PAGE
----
Apartment apartment named in honor of leader in homeless services

Kathleen Sibert is flanked by A-SPAN board chair Tim Denning and interim CEO Betsy Frantz at the naming of an apartment building in her honor.

Kathleen Sibert, who led the Arlington Street People’s Assistance Network (A-SPAN) from 2008 until earlier this year, will remain a permanent part of the organization through a facility named in her honor.

A-SPAN recently named an apartment building “Sibert House” in honor of the service given to the organization, its clients and the broader community by Sibert.

“Kathy has worked tirelessly to provide support to the homeless, from streets to stability. A-SPAN is pleased to honor her dedication,” said Betsy Frantz, who has served as interim president and CEO of the organization since late winter.

Located in Westover, Sibert House is designed to provide permanent-supportive housing and a foundation to help individuals achieve better health, overcome substance abuse and mental illness, obtain job security, and attain their goals.

“Sibert House is A-SPAN’s bold new step that provides Arlington with a housing solution for its most vulnerable – those experiencing homelessness who require the most oversight, additional onsite care and a dedicated apartment building where this type of enhanced support can transition people from streets to stability,” the organization said.

Among those on hand for the ribbon-cutting were A-SPAN board chair Tim Denning, County Board member Katie Cristol and Arlington Chamber of Commerce CEO Kate Bates.

Sibert in 2008 succeeded Lora Rinker, the founder of A-SPAN, which was created in the 1990s, initially to provide meals to the county’s homeless.

Under the leadership of Rinker and then Sibert, A-SPAN evolved into multi-faceted social-safety-net organization, as well as the operator of the Arlington County government’s year-round shelter facility in the Courthouse area, which provides 50 beds (more during the winter) as well as medical care and outreach services.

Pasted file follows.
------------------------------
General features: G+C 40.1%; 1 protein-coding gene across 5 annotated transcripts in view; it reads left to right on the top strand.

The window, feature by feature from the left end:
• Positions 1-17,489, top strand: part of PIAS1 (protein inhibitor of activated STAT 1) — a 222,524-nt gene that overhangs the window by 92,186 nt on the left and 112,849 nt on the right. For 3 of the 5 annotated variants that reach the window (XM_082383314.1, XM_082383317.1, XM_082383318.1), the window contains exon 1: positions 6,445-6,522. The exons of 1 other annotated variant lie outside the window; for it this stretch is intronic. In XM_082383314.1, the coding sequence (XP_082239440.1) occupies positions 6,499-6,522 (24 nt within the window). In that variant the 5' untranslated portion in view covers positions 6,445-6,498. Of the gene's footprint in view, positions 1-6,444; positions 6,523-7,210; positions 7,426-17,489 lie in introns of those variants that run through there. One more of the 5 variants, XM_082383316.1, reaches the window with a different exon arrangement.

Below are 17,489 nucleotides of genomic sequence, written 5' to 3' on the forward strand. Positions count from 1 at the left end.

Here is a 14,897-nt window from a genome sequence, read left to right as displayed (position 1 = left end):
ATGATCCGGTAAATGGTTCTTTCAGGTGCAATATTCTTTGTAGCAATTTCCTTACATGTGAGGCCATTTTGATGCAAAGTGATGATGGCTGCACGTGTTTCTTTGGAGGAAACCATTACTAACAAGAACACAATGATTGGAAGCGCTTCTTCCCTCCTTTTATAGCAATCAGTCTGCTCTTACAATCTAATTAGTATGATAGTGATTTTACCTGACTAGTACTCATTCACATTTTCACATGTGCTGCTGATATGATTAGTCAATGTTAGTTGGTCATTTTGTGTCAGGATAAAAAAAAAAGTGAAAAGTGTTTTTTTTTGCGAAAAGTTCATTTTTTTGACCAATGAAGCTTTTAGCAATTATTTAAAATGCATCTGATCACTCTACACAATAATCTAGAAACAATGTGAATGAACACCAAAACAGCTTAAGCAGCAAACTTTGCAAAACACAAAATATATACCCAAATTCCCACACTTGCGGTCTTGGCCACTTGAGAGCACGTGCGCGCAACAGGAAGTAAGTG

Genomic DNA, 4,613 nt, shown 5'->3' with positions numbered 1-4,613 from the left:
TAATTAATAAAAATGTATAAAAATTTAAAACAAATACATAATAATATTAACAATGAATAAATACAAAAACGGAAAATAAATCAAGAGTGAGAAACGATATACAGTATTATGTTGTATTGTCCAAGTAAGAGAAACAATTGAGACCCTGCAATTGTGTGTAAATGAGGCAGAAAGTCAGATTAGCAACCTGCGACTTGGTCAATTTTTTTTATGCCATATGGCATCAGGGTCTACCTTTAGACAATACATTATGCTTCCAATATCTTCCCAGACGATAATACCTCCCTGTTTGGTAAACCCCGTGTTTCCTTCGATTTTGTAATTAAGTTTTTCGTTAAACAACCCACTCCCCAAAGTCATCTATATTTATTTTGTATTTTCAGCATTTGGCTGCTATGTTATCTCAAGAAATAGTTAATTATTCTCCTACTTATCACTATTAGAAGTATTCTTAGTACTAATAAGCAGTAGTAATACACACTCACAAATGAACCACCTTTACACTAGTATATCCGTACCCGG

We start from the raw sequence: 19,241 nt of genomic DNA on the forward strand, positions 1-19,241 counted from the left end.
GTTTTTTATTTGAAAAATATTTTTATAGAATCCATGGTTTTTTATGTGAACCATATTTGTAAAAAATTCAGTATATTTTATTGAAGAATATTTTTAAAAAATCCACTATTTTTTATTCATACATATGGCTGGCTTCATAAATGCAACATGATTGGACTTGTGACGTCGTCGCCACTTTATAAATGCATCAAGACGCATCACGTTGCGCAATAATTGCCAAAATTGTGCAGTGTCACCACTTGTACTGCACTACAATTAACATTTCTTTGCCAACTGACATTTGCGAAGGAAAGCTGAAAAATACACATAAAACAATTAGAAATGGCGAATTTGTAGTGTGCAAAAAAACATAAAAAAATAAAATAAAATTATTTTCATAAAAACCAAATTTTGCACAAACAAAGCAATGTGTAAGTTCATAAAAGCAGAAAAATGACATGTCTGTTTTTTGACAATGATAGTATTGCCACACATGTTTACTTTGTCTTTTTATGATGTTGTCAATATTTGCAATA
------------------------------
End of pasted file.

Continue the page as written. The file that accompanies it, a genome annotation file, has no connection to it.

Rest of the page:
That facility opened in 2015, supplanting a smaller winter shelter previously operated by A-SPAN nearby.

Frantz, who was tapped to serve as interim CEO, previously served as CEO of Leadership Arlington/Leadership Center for Excellence and later headed the Virginia Hospital Foundation.

Arlington’s homeless population is a matter of conjecture; annual counts each winter by the Metropolitan Washington Council of Governments have showed the county’s homeless population averaging about 210 people. In the 2020 count, the total was 199, counting both those on the streets and in shelters.

One of A-SPAN’s focuses in recent years has been eradication of homelessness among military veterans in the community. Working with the state and local governments, Arlington has been able to report zero homeless veterans in recent counts.

[Sun Gazette Newspapers provides content to, but otherwise is unaffiliated with, InsideNoVa or Rappahannock Media LLC.]

(3) comments

CJE

Arlington has a huge Department of Human Services and many others are employed by human services for-profits and non-profits and volunteer as human services providers. Why are homelessness and persons with behavioral health issues so pervasive in Arlington? ACPD expends a large amount of its resources responding to persons with behavioral health issues who are often homeless.

therewillbeblood

Arlington's numbers, proportional to population, are similar to Fairfax, Montgomery, and Prince George's Counties, and "better" than City of Alexandria's. This is a national issue and county efforts are strong. Perhaps the steep decline in Federal resources for behavioral health over the past several decades has had a role. This is not limited to Arlington.

CJE

Ridiculous. If the homeless population is about 200 that means there are about 10 persons who are employed in human services by the County, by a for-profit, by a non-profit, or individual volunteers for every homeless person in Arlington. What can you expect from County Government that approves $400,000 per unit new "affordable housing" construction and $200,000 per renovated unit "affordable housing", with only a few units affordable to the low-wage workforce? Solution? Put out a nationwide RFP for new affordable housing and human services providers. Can't do that, cronyism in County Government is at an all time high.

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